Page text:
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The Browser Safe Palette

Most computers today are capable of displaying up to 17 million different colors simultaneously. But back when video RAM was scarce, a method was devised that would permit the monitor to display pictures acceptably using only 256 different colors. Each image file contained a list or palette of the specific colors needed to display the picture. Some of the 256 possible colors were reserved by the system for use in displaying components such as title bars etc., so only 216 colors were available for the image.

A Web browser must be capable of displaying several images together on the computer screen, each using a different palette. To solve this problem, Web browsers use a color lookup table with a fixed set of colors. If an image uses a color not in the browsers color table, the browser can substitute with the closest match, or use a color mixing scheme called dithering. This might cause unexpected results in the appearance of the picture.

If you want to accommodate users with older palette based display systems, your GIF images should use only colors contained in the browsers fixed palette. This set of colors is called the browser-safe or Web-safe palette. To view the colors in the browser safe palette in a popup windows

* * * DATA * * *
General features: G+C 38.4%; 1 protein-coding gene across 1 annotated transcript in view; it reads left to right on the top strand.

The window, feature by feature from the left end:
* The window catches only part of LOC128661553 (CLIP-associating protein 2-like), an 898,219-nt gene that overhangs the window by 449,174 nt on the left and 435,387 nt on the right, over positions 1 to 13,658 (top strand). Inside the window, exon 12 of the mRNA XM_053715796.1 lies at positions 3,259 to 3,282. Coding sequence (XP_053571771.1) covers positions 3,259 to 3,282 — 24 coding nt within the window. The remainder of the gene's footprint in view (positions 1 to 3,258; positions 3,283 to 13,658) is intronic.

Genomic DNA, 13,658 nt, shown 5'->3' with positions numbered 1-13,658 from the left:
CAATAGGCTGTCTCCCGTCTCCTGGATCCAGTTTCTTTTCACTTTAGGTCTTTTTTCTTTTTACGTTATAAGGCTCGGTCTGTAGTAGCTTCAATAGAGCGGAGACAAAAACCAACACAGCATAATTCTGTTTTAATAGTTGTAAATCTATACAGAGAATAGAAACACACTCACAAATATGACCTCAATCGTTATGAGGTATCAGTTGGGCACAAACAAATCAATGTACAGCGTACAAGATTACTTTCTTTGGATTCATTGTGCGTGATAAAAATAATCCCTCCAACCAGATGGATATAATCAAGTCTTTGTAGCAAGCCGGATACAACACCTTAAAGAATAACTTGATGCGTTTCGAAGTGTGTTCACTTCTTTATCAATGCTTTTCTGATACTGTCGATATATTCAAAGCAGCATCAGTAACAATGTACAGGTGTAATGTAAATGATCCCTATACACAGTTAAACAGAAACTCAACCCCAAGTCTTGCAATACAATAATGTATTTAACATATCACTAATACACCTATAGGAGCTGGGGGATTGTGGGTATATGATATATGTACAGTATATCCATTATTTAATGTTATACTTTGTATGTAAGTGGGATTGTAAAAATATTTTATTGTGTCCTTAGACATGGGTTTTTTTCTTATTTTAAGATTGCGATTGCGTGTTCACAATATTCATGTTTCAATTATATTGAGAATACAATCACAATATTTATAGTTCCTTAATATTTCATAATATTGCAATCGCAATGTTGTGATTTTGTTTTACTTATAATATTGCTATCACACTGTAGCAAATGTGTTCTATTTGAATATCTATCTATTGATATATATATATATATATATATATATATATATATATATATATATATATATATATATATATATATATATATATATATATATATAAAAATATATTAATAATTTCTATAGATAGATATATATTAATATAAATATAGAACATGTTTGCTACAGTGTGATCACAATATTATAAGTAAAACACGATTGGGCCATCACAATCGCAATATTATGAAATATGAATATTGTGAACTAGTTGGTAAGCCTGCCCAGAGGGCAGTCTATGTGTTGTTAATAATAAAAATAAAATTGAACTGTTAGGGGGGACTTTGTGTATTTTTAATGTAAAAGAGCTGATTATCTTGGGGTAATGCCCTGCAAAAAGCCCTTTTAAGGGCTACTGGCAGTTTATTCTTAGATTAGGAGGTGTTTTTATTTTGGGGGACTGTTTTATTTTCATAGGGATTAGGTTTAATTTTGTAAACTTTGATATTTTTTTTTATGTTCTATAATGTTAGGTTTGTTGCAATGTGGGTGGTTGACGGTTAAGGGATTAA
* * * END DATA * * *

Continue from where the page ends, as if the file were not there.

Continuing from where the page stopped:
Colors are specified with three hexadecimal values from 00 to ff (0 to 255 in decimal) to use for the intensity of the red, green, and blue components of the color. For example if you wanted to specify a background color for your Web page you might enter bgcolor="#cc66ff". To view the code for the JavaScript program I used to generate the color table

Newer computer monitors can displaying up to 17 million different colors simultaneously, but if you want your images to appear in the proper colors on older displays, you need to use colors selected from the browser safe palette.

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